A hyperbolic affine spread \(\mathcal {P}\) of \(\textrm{PG}(6, q)\) is a set of \(q^3\) solids such that \(S_i \cap H\), \(i = 1, \dots q^3\), are planes of a Klein quadric \(\mathcal {Q}^+(5, q)\) that are disjoint from a fixed plane of \(\mathcal {Q}^+(5, q)\). Therefore the affine spreads studied in [2] are equivalent to hyperbolic affine spread of \(\textrm{PG}(6, q)\) consisting of solids and the existence of a hyperbolic avsp of \(\textrm{PG}(6, q)\) is equivalent to the “extension problem” formulated in [2, Conjecture 2].
In the following we will need the next result, that in the hyperbolic case has been proved in [4, Example 7.6].
Lemma 2.8
Let \(\left\{ \Sigma _1, \dots , \Sigma _{q^{\frac{n+e+1}{2}}+1}\right\} \) be a spread of a quadric \(\mathcal {Q}_{n+2, e}\) of \(\textrm{PG}(n+2, q)\). Fix a point \(P \in \Sigma _{q^{\frac{n+e+1}{2}}+1}\) and an nspace \(H \subset P^\perp \) such that \(P \notin H\). Set \(\mathcal {Q}_{n, e} = H \cap \mathcal {Q}_{n+2, e}\) and
The following hold.

(i)
If \(e \in \{1, 2\}\), i.e., \(\mathcal {Q}_{n+2, e}\) is parabolic or elliptic, then \(\Pi _i\) and \(\Pi _j\), \(i \ne j\), intersect in at most one point.

(ii)
If \(e = 0\), i.e., \(\mathcal {Q}_{n+2, 0}\) is hyperbolic and \(n \equiv 1 \pmod {4}\), then \(\Pi _i\) and \(\Pi _j\), \(i \ne j\), have exactly one point in common.

(iii)
Each point of \(\mathcal {Q}_{n, e} \setminus \Sigma _{q^{\frac{n+e+1}{2}}+1}\) lies in precisely q members of \(\left\{ \Pi _i \mid i = 1, \dots , q^{\frac{n+e+1}{2}}\right\} \).
Proof
Since \((\Sigma _i\cap P^\perp )\cap (\Sigma _j\cap P^\perp ) = 0\), it follows that \(\Pi _i\cap \Pi _j\) is at most one point. Assume that \(e = 0\), i.e., \(\mathcal {Q}_{n+2, 0}\) is hyperbolic and \(n \equiv 1 \pmod {4}\). Consider the \(\left( \frac{n+1}{2}\right) \)space \(T_i=\langle P, \Sigma _i\cap P^\perp \rangle \). Then \(T_i\) is a generator of \(\mathcal {Q}_{n+2, 0}\) intersecting \(\Sigma _i\) in an \(\left( \frac{n1}{2}\right) \)space. Therefore \(T_i\) and \(\Sigma _j\), \(i \ne j\), are in different systems of generators and hence they have at least one point in common. It follows that \(\Pi _i\) and \(\Pi _j\), \(i \ne j\), have at least one point in common.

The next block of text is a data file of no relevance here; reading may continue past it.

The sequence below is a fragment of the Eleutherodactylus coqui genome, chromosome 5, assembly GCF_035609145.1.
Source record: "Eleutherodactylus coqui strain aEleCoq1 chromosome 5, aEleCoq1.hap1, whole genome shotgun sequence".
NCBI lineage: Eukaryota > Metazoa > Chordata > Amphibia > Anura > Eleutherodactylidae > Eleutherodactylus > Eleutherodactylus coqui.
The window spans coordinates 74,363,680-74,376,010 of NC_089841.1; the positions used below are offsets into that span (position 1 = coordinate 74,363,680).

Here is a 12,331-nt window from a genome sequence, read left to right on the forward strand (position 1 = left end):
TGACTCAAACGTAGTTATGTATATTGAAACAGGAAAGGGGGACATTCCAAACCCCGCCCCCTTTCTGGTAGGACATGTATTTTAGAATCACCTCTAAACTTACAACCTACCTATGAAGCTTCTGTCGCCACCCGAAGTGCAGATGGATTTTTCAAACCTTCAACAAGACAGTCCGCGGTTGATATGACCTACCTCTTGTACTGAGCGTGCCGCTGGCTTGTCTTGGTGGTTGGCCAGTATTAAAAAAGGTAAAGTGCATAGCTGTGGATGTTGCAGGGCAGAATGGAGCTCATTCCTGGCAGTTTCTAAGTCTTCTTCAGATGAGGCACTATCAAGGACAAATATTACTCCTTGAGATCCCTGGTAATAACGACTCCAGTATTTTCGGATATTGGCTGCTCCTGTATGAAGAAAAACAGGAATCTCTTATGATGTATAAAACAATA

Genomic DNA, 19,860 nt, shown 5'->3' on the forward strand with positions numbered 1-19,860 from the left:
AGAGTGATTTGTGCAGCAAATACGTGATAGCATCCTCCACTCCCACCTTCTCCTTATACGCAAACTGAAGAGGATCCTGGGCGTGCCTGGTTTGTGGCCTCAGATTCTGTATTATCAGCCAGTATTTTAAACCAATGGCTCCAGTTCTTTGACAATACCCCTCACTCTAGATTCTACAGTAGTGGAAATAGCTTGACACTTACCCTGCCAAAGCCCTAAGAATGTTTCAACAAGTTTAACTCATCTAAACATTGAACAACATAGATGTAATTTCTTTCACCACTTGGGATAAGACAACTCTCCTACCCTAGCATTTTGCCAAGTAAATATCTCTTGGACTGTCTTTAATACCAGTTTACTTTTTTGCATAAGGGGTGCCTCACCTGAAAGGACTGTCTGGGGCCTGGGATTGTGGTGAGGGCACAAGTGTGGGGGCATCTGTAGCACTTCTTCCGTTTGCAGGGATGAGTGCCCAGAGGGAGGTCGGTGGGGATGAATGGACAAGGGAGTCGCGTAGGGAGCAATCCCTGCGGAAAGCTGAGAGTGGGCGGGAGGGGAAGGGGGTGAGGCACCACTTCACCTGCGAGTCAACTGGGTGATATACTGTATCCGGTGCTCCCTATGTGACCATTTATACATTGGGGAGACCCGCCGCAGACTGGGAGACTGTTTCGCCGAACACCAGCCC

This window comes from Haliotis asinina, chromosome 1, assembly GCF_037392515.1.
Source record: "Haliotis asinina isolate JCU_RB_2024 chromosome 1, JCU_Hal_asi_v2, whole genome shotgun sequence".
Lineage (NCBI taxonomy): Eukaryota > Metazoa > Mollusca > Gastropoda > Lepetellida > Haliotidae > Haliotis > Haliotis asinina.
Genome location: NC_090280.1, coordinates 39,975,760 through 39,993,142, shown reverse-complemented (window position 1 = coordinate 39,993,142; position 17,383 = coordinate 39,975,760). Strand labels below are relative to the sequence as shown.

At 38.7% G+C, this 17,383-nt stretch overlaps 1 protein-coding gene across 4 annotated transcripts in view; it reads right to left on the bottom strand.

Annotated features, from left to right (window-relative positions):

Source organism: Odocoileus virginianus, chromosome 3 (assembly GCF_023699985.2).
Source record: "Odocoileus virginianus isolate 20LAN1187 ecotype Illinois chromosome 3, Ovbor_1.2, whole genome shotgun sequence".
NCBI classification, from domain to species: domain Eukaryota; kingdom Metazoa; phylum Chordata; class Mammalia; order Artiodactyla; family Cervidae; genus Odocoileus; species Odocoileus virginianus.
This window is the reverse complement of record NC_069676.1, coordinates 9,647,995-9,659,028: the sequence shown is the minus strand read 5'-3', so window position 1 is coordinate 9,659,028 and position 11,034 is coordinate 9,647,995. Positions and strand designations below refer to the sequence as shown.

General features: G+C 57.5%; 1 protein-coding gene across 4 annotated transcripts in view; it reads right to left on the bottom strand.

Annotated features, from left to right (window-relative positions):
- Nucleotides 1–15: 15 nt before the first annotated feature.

Finally if R is a point of \(\mathcal {Q}_{n, e} \setminus \Sigma _{q^{\frac{n+e+1}{2}}+1}\), since \(P \in \Sigma _{q^{\frac{n+e+1}{2}}+1}\) and \(R \notin \Sigma _{q^{\frac{n+e+1}{2}}+1}\), there are exactly q distinct members of \(\left\{ \Sigma _1, \dots , \Sigma _{q^{\frac{n+e+1}{2}}+1}\right\} \) intersecting the line \(\langle P, R \rangle \) in one point distinct from P. Hence, through a point of \(\mathcal {Q}_{n, e} \setminus \Sigma _{q^{\frac{n+e+1}{2}}+1}\), there pass precisely q members of \(\left\{ \Pi _i \mid i = 1, \dots , q^{\frac{n+e+1}{2}}\right\} \). \(\square \)
In what follows we observe that a hyperbolic, elliptic, or parabolic avsp of \(\textrm{PG}(n+1, q)\) can be obtained starting from a spread of a hyperbolic, elliptic, or parabolic quadric of \(\textrm{PG}(n+2, q)\).
Construction 2.9
Let \(\left\{ \Sigma _1, \dots , \Sigma _{q^{\frac{n+e+1}{2}}+1}\right\} \) be a spread of a quadric \(\mathcal {Q}_{n+2, e}\) of \(\textrm{PG}(n+2, q)\). Fix a point \(P \in \Sigma _{q^{\frac{n+e+1}{2}}+1}\) and a hyperplane \(\mathcal {U} \cong \textrm{PG}(n+1,q)\) not containing the point P. Then \(H = \mathcal {U} \cap P^{\perp }\) is an nspace of \(\textrm{PG}(n+2, q)\) such that \(\mathcal {Q}_{n, e} = H \cap \mathcal {Q}_{n+2,e}\). Let
and let \(\mathcal {P}= \left\{ S_1, \dots , S_{q^{\frac{n+e+1}{2}}}\right\} \). Then \(\mathcal {P}\) consists of \(q^{\frac{n+e+1}{2}}\) \(\left( \frac{ne+1}{2}\right) \)spaces of \(\mathcal {U}\), none of them is contained in H.
Proposition 2.10
The set \(\mathcal {P}\) is a hyperbolic, parabolic or elliptic avsp of \(\textrm{PG}(n+1, q)\) according as \(\mathcal {Q}_{n+2, e}\) is hyperbolic, parabolic or elliptic, respectively.
Proof
In order to prove that \(\mathcal {P}\) is an avsp of \(\textrm{PG}(n+1, q)\) it is enough to show that for every point of \(\mathcal {U}\setminus H\), there exists a member of \(\mathcal {P}\) containing it. Let R be a point of \(\mathcal {U}\setminus H\) and let \(\ell \) be the line joining P and R. Since \(\ell \) passes through P and is not contained in \(P^{\perp }\), it is secant to \(\mathcal {Q}_{n+2, e}\). Therefore there is a point, say \(R'\), distinct from P, such that \(R' \in \mathcal {Q}_{n+2, e}\). Moreover \(R' \in \Sigma _j\), for some \(j \in \left\{ 1, \dots , q^{\frac{n+e+1}{2}}\right\} \) and hence \(R \in S_j\), by construction.
Set \(\mathcal {G}= \left\{ \Pi _i = S_i \cap H \mid i = 1, \dots , q^{\frac{n+e+1}{2}}\right\} \). Then \(\mathcal {G}\) consists of generators of \(\mathcal {Q}_{n, e}\) disjoint from \(\Sigma _{q^{\frac{n+e+1}{2}}+1} \cap H \subset \mathcal {Q}_{n, e}\). By Lemma 2.8, \(\Pi _i \cap \Pi _j\), \(i \ne j\), equals one, if \(\mathcal {Q}_{n+2, e}\) is hyperbolic, or is at most one, otherwise.
Let \(S_i, S_j \in \mathcal {P}\), with \(S_i \cap S_j = 1\). Then \(\langle S_i, S_j, P \rangle = \langle \Sigma _i, \Sigma _j \rangle \) is an \((n+2e)\)space of \(\textrm{PG}(n+2, q)\) containing two disjoint generators of \(\mathcal {Q}_{n+2, e}\). Hence \(\langle S_i, S_j, P \rangle \cap \mathcal {Q}_{n+2, e} = \mathcal {Q}_{n+2e, 0} \simeq \mathcal {Q}^+(n+2e, q)\). Such a quadric \(\mathcal {Q}_{n+2e, 0}\) meets \(P^\perp \) in a cone having as vertex the point P and as base a \(\mathcal {Q}_{ne, 0} \simeq \mathcal {Q}^+(ne, q)\). It follows that \(\langle S_i, S_j \rangle \cap \mathcal {Q}_{n, e} = \mathcal {Q}^+(ne, q)\), as required. \(\square \)